Three Responsible Investment Funds For Your ISA

Published on
  • The clock is ticking to make the most of any unused ISA allowance
  • A Responsible fund could make a good addition to many investors’ ISAs
  • We look at three funds that could suit many portfolios – a global option, an income option and a more conservative option

Stocks & Shares ISAs offer the opportunity to grow your money free from tax. So, if your investments go up in value, you won’t have to pay capital gains tax. And if your investments make income, you won’t pay UK income tax either.

Get The Full Ray Dalio Series in PDF

Get the entire 10-part series on Ray Dalio in PDF. Save it to your desktop, read it on your tablet, or email to your colleagues

Q4 2022 hedge fund letters, conferences and more


With the end of the tax year just over two months away, now could be a great time to take advantage of your £20,000 ISA allowance. If you don’t use it by midnight on 5 April, it’s gone for good.

Why Consider Responsible Investment For Your ISA?

Dominic Rowles, Lead ESG Investment Analyst, Hargreaves Lansdown:

“Responsible Investment can be good for your conscience, and good for your wealth too.

It’s not necessarily about narrowing your investment horizons to renewable energy companies and electric vehicle makers. In its simplest form, Responsible Investment can just mean considering environmental, social and governance (ESG) issues when you invest.

Issues like whether a company manages its carbon emissions effectively, whether it treats its customers, staff and suppliers fairly, or whether senior managers are incentivised appropriately.

ESG isn’t just about risk though. It can help highlight opportunities too. For example, a company could be making more progress when it comes to reducing carbon emissions than its competition. But if this isn’t being reflected in the share price, an opportunity could be on the cards, providing the rest of your analysis stacks up.

If you don’t have the time to research individual companies for yourself, you could consider a fund. There’s a huge variety of Responsible Investment funds available.

While most mainstream fund managers consider ESG factors when they invest, some go further by avoiding controversial areas, like tobacco and weapons. Others seek companies that have a positive impact on the on the environment and society. We look at three below, each taking a different approach to Responsible Investment.

Global - Wide Ranging Investments In Global Stock Markets

We think a global ESG tracker fund could act as the backbone for lots of responsible portfolios.

The Legal & General Future World ESG Developed Index fund aims to track the performance of the Solactive L&G ESG Developed Markets Index. It's made up of almost 1,500 companies based across global developed markets, such as the US, the UK and Japan, and diversified across lots of sectors, including technology, healthcare and financials.

The index increases investments in companies that score well on a variety of ESG criteria – from the level of carbon emissions generated, to the number of women on the board and the quality of disclosure on executive pay. It also reduces exposure to companies that score poorly on these measures.

The fund won't invest in persistent violators of the UN Global Compact Principles (a UN pact on human rights, labour, the environment and anti-corruption) or companies involved in controversial weapons, or those with significant exposure to controversial weapons, civilian firearms, thermal coal and oil sands.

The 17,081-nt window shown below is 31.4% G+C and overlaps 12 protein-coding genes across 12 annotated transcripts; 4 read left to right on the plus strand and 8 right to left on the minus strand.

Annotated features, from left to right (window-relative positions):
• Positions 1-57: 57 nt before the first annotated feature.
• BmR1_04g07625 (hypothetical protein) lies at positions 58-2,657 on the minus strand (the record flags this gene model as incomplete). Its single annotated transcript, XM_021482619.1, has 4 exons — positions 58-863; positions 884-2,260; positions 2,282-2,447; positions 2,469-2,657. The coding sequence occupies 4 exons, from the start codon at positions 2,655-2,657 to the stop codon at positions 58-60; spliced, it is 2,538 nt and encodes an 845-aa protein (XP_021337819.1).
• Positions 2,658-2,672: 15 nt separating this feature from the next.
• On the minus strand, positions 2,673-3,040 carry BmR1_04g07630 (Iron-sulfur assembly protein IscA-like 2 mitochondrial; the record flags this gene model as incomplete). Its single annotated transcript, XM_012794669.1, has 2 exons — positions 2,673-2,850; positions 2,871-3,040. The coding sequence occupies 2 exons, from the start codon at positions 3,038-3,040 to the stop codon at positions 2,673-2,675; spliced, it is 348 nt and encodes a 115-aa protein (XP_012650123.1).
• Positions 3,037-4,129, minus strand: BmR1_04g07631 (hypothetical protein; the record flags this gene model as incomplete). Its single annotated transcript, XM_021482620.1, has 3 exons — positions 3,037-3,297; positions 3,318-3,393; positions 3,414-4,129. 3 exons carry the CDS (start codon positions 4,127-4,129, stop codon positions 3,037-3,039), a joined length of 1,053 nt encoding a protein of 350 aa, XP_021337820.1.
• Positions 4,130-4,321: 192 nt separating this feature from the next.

An Option For Income

The UK is a world-renowned income market, so if income is your priority, you could consider investing in a UK-focused responsible income fund.

The Janus Henderson UK Responsible Income fund aims to give a good level of income, alongside capital growth over the long term. Andrew Jones has been at the helm since January 2012 and has over 20 years’ experience managing UK equity income funds.

His investment process starts with a screen which excludes companies involved in areas some investors consider unethical, such as alcohol, armaments, gambling, non-medical animal testing, nuclear power, tobacco and fossil fuel power generation (although companies generating power from natural gas may be allowed if the company's strategy includes a clear plan to transition to renewable energy power generation).

All investments must also be compliant with the UN Global Compact.

From the remaining universe, Jones looks for companies with proven and understandable business models, high-quality management teams and strong positions in their industries. He also likes companies in a strong financial position with plenty of cash flow, allowing them to reinvest for future growth, while at the same time rewarding shareholders with rising dividends.


A More Conservative Option

Bonds are generally less volatile than shares, so they can help with diversification. They also tend to grow more steadily over the long term.

We think the Liontrust Sustainable Future Corporate Bond fund could be a reasonable option for investing in corporate bonds. Managers Stuart Steven, Kenny Watson, Aitken Ross and Jack Willis form a view on the outlook of the economy and then invest in bonds issued by companies that can hopefully thrive in that environment.

Sustainability and ESG analysis are fully integrated into the team’s investment process. They aim to identify bonds issued by high-quality companies whose core products or services make a positive contribution to society or the environment.

The fund avoids companies that makes more than 5% of their revenues from alcohol, animal testing services, coal, oil & gas, gambling, intensive meat and fish farming, nuclear, ozone depleting substances, pornography, tobacco or weapons systems.”